Venice - Having a splashing time, wish you were here

WATER made the city, but ultimately it threatens to destroy it.

Huge swathes of Venice lay submerged yesterday after the worst floods to hit the city in more than two decades.

High winds and days of heavy rain raised the level of the city's lagoon to more than 5ft above its average height, stranding sightseers and residents and prompting the mayor to issue a stay-away warning to tourists.

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Elderly people were carried to safety by firefighters as sirens blared and homeowners and shopkeepers used pumps to bail out the waist-deep water. Such was the severity of the flooding, the duckboards and pontoons which normally cope with Venice's high tides floated away.

The landmark St Mark's Square was among areas submerged under a metre of water after the sea level topped 156cm, well beyond the 110cm flood mark.

The flooding, the highest acqua alta since 158cm in 1986, has reignited arguments over how the historic city in northern Italy can fend off the increasing threat of rising sea levels. Work is under way on a flood defence system, but rows over its impact on the environmental stability of area have led to lengthy delays.

Yesterday, Massimo Cacciari, the mayor, urged people to stay indoors, and appealed to those planning a trip to "think again". Though the water was receding after a change in wind direction, further bad weather is forecast.

The plight of Venetians was compounded by a national transport strike which affected the Venice vaporetto, or water bus service.

Laurence Llewelyn-Bowen, the interior designer and television presenter, in Venice on a shopping trip with his wife, described his hotel lobby as "like a swimming pool".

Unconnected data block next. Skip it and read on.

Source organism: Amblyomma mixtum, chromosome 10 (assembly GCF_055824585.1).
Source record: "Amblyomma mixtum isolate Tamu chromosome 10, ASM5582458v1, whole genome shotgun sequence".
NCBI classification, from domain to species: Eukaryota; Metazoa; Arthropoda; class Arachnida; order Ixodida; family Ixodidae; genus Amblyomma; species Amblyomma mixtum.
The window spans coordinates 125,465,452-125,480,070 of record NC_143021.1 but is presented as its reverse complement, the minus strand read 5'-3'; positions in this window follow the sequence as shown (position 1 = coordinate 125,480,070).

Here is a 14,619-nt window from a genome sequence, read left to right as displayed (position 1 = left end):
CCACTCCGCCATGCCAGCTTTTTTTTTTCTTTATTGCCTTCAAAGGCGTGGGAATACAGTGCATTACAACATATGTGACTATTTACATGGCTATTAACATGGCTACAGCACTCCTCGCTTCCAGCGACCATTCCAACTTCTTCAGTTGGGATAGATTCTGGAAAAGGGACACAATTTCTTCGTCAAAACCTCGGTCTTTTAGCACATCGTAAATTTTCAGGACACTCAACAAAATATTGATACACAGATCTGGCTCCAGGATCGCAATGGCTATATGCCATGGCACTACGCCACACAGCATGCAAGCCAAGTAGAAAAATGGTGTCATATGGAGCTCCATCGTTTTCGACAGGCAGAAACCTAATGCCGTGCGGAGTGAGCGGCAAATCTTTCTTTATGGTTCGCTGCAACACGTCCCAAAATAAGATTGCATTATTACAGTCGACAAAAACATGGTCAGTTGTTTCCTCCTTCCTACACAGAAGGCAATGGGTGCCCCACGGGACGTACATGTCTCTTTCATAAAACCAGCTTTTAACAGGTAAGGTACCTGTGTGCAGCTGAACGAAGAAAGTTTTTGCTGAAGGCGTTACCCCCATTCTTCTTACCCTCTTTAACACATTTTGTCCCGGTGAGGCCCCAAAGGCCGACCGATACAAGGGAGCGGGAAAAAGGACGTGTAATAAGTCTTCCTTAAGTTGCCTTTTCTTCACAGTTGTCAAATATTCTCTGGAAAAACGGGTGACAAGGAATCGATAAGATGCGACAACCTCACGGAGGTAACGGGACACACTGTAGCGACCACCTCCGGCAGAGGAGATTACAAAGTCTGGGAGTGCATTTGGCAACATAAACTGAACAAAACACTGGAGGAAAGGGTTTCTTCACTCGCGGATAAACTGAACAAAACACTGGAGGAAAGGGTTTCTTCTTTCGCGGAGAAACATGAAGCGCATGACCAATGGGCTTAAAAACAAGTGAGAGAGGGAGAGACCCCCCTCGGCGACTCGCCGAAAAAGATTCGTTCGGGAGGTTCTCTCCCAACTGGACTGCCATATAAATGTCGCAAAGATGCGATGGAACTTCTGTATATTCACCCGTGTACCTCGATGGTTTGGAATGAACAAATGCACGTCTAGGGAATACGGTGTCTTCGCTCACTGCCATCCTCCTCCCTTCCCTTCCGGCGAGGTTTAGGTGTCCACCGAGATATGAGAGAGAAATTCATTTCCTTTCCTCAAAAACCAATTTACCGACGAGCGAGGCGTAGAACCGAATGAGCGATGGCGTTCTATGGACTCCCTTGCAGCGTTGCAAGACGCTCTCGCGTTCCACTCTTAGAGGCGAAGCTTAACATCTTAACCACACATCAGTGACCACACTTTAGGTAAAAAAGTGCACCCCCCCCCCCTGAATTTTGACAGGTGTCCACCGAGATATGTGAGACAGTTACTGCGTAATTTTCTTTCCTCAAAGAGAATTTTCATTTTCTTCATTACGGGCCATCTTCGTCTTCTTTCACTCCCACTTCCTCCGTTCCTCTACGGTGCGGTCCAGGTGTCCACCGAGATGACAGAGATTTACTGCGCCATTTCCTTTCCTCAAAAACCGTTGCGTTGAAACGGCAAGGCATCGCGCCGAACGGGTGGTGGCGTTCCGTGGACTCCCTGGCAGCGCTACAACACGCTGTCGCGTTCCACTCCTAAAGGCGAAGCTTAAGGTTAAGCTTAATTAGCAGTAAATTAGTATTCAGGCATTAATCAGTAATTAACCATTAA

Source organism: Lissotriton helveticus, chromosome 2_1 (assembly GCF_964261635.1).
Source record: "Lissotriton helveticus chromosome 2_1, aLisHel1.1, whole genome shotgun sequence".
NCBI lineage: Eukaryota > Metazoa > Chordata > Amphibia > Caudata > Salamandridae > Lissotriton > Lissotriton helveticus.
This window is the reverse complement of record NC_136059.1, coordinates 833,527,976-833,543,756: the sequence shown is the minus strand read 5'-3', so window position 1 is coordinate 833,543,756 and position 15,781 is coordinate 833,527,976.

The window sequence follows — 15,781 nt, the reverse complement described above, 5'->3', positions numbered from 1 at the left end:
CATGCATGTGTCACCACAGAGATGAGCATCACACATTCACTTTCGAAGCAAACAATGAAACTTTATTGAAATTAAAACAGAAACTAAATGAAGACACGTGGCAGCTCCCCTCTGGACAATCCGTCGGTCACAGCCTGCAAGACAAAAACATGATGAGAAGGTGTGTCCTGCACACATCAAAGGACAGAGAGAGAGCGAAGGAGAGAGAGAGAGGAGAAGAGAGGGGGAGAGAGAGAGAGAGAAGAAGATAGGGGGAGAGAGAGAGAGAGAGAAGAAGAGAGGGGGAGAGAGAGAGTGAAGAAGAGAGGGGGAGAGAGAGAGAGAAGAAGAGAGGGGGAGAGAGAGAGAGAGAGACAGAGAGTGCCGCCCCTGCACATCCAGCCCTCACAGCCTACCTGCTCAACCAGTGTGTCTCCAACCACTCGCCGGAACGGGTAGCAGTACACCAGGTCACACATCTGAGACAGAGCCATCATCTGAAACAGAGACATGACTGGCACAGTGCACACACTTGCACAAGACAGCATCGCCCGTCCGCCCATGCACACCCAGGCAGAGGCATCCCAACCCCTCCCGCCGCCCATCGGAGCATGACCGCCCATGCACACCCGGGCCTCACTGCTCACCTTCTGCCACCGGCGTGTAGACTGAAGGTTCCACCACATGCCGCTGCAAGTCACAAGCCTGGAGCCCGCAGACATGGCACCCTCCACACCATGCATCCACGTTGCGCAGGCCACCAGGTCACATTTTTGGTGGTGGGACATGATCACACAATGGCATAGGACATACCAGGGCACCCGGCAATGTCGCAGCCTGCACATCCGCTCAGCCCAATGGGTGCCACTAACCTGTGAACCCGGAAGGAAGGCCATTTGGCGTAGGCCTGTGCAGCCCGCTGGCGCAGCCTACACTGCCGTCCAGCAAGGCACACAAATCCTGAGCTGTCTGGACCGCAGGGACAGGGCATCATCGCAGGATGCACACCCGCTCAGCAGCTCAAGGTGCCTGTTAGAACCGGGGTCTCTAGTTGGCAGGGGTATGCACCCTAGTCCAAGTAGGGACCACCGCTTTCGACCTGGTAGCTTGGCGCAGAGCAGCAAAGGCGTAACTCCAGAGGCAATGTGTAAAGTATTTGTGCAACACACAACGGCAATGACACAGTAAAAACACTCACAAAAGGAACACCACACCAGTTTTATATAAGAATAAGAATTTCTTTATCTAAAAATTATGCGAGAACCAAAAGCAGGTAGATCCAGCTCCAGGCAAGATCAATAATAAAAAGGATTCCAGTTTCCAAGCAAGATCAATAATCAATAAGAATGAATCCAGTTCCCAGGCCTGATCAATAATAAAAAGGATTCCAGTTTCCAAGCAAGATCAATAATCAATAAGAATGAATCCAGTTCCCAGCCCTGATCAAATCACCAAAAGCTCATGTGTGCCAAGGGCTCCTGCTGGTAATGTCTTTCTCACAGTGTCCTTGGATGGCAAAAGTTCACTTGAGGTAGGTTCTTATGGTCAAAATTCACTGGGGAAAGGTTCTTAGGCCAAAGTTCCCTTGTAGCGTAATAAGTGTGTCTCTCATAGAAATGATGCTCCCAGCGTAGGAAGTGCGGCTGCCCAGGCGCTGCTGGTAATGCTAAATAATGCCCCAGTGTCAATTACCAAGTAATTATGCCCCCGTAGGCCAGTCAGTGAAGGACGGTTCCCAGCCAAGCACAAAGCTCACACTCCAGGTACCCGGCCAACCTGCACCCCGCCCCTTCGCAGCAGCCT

He added: "We found probably the only caf that's open in Venice. About 80 per cent of the people there were British. We were all drinking brandy. There was a Blitz spirit."

One shopkeeper said: "It all happened so quickly – within 20 minutes we were up to our waists in water."

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The highest flood level ever recorded was 194cm in 1966. But high water levels of 100-130cm above sea level are fairly common in Venice, which is built on a series of small islands. Flooding, experts warn, is on the increase due to silt deposits raising the floor of the lagoon and the effects of global warming.

In 1900, St Mark's Square flooded ten times a year but now it floods as many as 60 times a year. The city is said to have sunk by 10cm during the 20th century, and the rate is increasing.

The Italian government has spent more than 3 billion on a flood defence system similar to the Thames Barrier. However, its installation has been slowed by controversy over claims it affects the area's stability.

Yesterday, a spokesman for the council which runs the Venice Tides Centre said the high water level had peaked at around 10:45am and that minor flooding was expected today.


VENICE is not the only city whose long-term future is under threat due to rising sea levels.

The Worldwatch Institute, an independent research organisation that promotes sustainable development, warns that of the 33 cities projected to have at least eight million residents each by 2015, some 21 are coastal cities that will have to contend with the impacts of rising seas.

One such city is Bangkok, which sits 3ft 6in to 5ft above the Gulf of Thailand, although some low-lying areas are already below sea level.

The gulf's waters have been rising by about a tenth of an inch a year, about the same as the world average. But the city, built on clay rather than bedrock, has been sinking at a far faster pace, of up to 4in annually.

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In Mexico City, meanwhile, land has subsided more than 23ft since 1900 and is still dropping up to 1ft 4in a year.

Other cities under threat according to Worldwatch include New York, Los Angeles, Buenos Aires, Rio de Janeiro, Shanghai, Tianjin and Tokyo.

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